Nobel Peace Prize laureate Malala Yousafzai, 18, gestures while meeting with a group of Syrian refugee girls during her visit to Azraq refugee camp, Jordan, Monday, July 13, 2015. Rich countries should spend less on weapons in the Syria conflict and more on education, Nobel Peace Prize winner Malala Yousafzai said Monday, calling world leaders "quite stingy" as she visited the camp for Syrian war refugees. (AP Photo/Muhammed Muheisen))
Nobel Peace Prize laureate Malala Yousafzai, 18, left, sits with Mezon al-Melihan, a 17-year-old refugee from the southern Syrian town of Deraa, at al-Melihan's shelter during Malala's visit to Azraq refugee camp, Jordan, Monday, July 13, 2015. Rich countries should spend less on weapons in the Syria conflict and more on education, Nobel Peace Prize winner Malala Yousafzai said Monday, calling world leaders "quite stingy" as she visited the camp for Syrian war refugees. (AP Photo/Muhammed Muheisen)
Nobel Peace Prize laureate Malala Yousafzai, 18, left, walks with Mezon al-Melihan, a 17-year-old refugee from the southern Syrian town of Deraa, during Malala's visit to Azraq refugee camp, Jordan, Monday, July 13, 2015. Rich countries should spend less on weapons in the Syria conflict and more on education, Nobel Peace Prize winner Malala Yousafzai said Monday, calling world leaders "quite stingy" as she visited the camp for Syrian war refugees. (AP Photo/Muhammed Muheisen)
Nobel Peace Prize laureate Malala Yousafzai, 18, poses for a picture during her visit to Azraq refugee camp, Jordan, Monday, July 13, 2015. Rich countries should spend less on weapons in the Syria conflict and more on education, Nobel Peace Prize winner Malala Yousafzai said Monday, calling world leaders "quite stingy" as she visited the camp for Syrian war refugees. (AP Photo/Muhammed Muheisen)
Nobel Peace Prize laureate Malala Yousafzai, 18, left, and Mezon al-Melihan, a 17-year-old refugee from the southern Syrian town of Deraa, talk while visiting a class at Azraq refugee camp, Jordan, Monday, July 13, 2015. Rich countries should spend less on weapons in the Syria conflict and more on education, Nobel Peace Prize winner Malala Yousafzai said Monday, calling world leaders "quite stingy" as she visited the camp for Syrian war refugees. (AP Photo/Muhammed Muheisen)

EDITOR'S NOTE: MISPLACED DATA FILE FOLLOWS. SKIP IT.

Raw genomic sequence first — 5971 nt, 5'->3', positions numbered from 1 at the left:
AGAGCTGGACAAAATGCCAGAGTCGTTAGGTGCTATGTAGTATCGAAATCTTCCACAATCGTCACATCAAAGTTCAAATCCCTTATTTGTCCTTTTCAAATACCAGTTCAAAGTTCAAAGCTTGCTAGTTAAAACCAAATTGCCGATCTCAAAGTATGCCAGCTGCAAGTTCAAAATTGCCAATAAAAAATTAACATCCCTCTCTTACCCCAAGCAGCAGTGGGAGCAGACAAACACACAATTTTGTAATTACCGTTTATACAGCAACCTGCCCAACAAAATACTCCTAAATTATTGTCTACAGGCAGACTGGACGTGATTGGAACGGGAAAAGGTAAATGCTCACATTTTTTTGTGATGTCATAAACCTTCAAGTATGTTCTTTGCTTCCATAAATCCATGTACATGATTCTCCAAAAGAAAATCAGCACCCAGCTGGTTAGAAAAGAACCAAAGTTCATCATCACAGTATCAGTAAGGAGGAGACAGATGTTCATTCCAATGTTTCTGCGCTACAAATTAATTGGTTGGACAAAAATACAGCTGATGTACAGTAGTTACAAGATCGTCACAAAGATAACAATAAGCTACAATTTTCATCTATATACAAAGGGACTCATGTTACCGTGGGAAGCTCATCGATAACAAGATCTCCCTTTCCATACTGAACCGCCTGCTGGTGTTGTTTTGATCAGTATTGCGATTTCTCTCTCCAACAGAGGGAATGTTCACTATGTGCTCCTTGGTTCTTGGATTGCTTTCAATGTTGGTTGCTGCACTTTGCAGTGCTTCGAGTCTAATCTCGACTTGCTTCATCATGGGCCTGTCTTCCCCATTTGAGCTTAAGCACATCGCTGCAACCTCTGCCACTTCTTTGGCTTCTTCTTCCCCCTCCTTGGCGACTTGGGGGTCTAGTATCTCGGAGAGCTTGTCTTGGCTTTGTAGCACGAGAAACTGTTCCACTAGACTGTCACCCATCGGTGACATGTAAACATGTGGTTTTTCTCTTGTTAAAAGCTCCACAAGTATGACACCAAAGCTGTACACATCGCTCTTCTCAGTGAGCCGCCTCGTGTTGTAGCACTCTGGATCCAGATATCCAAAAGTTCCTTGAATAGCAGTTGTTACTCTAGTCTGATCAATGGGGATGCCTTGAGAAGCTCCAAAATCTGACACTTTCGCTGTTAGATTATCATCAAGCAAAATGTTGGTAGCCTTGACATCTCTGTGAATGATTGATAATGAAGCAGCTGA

Nobel Peace Prize laureate Malala Yousafzai, 18, left, answers a reporter's question during her visit to Azraq refugee camp, Jordan, Monday, July 13, 2015. Rich countries should spend less on weapons in the Syria conflict and more on education, Nobel Peace Prize winner Malala Yousafzai said Monday, calling world leaders "quite stingy" as she visited the camp for Syrian war refugees. (AP Photo/Muhammed Muheisen)
Nobel Peace Prize laureate Malala Yousafzai, 18, center, meets with a group of Syrian refugee girls during her visit to Azraq refugee camp, Jordan, Monday, July 13, 2015. Rich countries should spend less on weapons in the Syria conflict and more on education, Nobel Peace Prize winner Malala Yousafzai said Monday, calling world leaders "quite stingy" as she visited the camp for Syrian war refugees. (AP Photo/Muhammed Muheisen)
Nobel Peace Prize laureate Malala Yousafzai, 18, adjusts her head scarf during her visit to Azraq refugee camp, Jordan, Monday, July 13, 2015. Rich countries should spend less on weapons in the Syria conflict and more on education, Nobel Peace Prize winner Malala Yousafzai said Monday, calling world leaders "quite stingy" as she visited the camp for Syrian war refugees. (AP Photo/Muhammed Muheisen)